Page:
- Associated Press - Thursday, November 11, 2010

Is President Obama willing to risk Slurpee brain freeze as he grapples with political gridlock?

A strange but real possibility.

The president’s campaign-trail attack on Republicans as Slurpee-sipping do-nothings boomeranged on him the day after the GOP won the House majority in last week’s midterm elections. He was asked whether he would have likely House Speaker John A. Boehner over for the slushy 7-Eleven staple, and the White House meeting next week with congressional leaders was jokingly dubbed the “Slurpee Summit.”

No word yet on whether the nation’s most powerful elected officials will actually be sipping Goji Berry Cherry Slurpees when discussing tax cuts on Nov. 18. But the Slurpee sellers at 7-Eleven are giddily taking advantage of the golden marketing opportunity with a “Slurpee Unity Tour” now zigzagging across the country to Washington.

The Slurpee is ready for its close-up, even if the president and Congress might not be.

Slurpees are good to go at a 7-Eleven store in Concord, N.H. But there is no word yet on whether elected officials will be sipping the sweet slushy drink Thursday while discussing tax cuts in the White House at a gathering jokingly dubbed the "Slurpee Summit." (Associated Press)
Slurpees are good to go at a 7-Eleven store in Concord, N.H. ... more >

“The more people that drink Slurpees, the happier we are,” said 7-Eleven spokeswoman Margaret Chabris. “Republicans, Democrats, independents, tea partiers, whoever.”

Discussion about this Slurpee moment usually comes with tongues planted firmly in chilly cheeks, which makes sense. Though Slurpee’s place in the pop culture pantheon is secure, it’s not necessarily exalted. The drink, with its funny-sounding name and corner store pedigree, is more the stuff of punch lines than political discourse.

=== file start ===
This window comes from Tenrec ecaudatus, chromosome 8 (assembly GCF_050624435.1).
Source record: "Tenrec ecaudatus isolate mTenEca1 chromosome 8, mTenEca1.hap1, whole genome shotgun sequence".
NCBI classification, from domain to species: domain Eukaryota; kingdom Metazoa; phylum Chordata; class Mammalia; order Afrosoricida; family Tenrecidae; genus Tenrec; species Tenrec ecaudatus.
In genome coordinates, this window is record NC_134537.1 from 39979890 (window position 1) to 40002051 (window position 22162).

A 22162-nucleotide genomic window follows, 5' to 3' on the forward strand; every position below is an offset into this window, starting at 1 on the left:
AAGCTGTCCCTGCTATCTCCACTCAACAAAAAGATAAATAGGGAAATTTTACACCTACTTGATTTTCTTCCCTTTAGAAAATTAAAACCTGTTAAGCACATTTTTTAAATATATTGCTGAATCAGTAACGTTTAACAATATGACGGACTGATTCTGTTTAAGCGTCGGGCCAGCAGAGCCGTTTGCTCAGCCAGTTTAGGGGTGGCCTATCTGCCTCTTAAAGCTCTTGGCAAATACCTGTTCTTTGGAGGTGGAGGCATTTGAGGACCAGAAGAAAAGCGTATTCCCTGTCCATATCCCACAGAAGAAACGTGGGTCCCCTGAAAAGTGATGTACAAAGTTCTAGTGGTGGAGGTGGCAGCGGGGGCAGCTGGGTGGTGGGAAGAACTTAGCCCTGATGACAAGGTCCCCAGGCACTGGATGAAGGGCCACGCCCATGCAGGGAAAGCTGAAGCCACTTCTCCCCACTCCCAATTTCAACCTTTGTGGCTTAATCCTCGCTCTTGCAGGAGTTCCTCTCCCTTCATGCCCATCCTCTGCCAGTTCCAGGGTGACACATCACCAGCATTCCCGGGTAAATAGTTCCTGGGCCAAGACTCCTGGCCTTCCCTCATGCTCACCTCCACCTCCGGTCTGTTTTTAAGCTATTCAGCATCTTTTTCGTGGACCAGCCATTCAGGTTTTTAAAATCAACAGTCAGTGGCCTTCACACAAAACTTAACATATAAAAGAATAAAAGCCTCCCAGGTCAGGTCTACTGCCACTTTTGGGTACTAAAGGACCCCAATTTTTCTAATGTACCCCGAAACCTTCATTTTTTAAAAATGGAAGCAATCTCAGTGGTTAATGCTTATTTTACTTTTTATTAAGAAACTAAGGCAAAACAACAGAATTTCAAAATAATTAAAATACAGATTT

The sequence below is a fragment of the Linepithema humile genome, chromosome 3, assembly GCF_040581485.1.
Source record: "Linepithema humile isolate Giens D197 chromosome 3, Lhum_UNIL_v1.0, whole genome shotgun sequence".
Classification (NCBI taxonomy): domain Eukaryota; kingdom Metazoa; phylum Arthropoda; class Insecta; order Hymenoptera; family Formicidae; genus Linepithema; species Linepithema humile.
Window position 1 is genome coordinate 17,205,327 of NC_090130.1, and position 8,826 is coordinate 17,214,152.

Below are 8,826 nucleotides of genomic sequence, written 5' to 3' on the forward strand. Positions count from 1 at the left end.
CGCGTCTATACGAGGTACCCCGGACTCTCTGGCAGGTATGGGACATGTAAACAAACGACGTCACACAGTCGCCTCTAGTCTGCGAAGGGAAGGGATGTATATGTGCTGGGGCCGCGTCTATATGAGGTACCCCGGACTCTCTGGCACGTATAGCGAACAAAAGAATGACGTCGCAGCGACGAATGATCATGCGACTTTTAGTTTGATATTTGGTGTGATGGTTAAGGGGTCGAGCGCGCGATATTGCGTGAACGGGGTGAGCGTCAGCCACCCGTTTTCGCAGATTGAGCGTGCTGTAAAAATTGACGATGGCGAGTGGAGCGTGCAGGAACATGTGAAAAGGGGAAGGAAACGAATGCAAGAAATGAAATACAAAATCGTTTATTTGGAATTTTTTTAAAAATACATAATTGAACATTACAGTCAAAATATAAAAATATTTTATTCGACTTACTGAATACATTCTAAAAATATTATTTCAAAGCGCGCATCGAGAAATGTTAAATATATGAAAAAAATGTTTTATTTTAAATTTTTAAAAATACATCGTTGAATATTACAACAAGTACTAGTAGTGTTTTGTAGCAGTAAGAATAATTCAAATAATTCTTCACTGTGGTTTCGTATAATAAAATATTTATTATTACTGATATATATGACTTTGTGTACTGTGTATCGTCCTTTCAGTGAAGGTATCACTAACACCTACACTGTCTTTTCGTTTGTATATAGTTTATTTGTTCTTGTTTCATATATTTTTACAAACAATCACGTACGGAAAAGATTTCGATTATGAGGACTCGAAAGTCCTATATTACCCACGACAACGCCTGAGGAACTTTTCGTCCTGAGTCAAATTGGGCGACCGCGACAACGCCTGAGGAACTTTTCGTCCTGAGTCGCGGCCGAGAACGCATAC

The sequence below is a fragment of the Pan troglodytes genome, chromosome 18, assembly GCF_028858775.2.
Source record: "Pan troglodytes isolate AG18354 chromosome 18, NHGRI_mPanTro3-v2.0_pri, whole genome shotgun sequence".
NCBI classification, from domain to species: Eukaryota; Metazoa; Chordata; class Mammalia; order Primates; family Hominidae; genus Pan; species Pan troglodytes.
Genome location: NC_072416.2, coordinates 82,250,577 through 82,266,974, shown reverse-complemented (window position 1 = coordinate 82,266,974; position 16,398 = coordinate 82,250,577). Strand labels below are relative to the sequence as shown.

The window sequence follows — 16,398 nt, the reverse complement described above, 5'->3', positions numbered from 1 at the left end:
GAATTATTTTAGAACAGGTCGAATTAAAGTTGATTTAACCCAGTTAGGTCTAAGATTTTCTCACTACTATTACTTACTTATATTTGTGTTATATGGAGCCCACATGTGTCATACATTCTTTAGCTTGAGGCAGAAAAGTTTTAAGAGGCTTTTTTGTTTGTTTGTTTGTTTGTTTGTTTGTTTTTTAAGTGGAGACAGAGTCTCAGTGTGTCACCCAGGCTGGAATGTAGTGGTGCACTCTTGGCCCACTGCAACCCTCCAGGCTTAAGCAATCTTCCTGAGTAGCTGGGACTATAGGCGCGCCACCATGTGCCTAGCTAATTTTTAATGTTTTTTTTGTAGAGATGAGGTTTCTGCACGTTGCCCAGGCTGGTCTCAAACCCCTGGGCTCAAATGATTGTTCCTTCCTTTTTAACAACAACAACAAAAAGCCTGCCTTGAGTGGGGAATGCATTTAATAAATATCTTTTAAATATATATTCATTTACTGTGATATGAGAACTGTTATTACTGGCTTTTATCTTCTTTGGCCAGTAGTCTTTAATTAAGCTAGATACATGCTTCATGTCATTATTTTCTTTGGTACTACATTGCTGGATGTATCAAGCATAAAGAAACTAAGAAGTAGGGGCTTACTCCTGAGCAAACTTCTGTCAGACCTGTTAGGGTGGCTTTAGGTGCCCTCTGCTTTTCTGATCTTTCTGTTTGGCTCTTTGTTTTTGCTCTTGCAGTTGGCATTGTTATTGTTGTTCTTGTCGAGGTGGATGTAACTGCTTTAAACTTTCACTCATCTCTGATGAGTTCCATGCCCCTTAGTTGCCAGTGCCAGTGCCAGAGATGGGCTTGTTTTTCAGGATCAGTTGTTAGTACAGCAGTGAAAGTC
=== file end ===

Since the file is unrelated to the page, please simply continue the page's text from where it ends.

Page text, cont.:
Slurpee got a name check in “The 40-Year-Old Virgin” movie during an expletive-laced argument touching on ethnic stereotypes. More famously, slushy drinks are spoofed on “The Simpsons” as the “squishee,” sold by Apu at the Kwik-E-Mart as something to wash down dodgey hot dogs.

And getting a “slushie” to the face is an ever-present hazard for the singing and dancing high schoolers on TV’s “Glee.”

In the movie “Planes, Trains and Automobiles,” John Candy’s oafish shower curtain-ring salesman memorably offers a Slurpee to the tightly wound Steve Martin character as he tries to make up for stealing Martin’s cab.

Candy: “Some tea?”

Martin: “No.”

Candy: “Lifesavers?”

Martin: “No.”

Candy: “Slurpee?”

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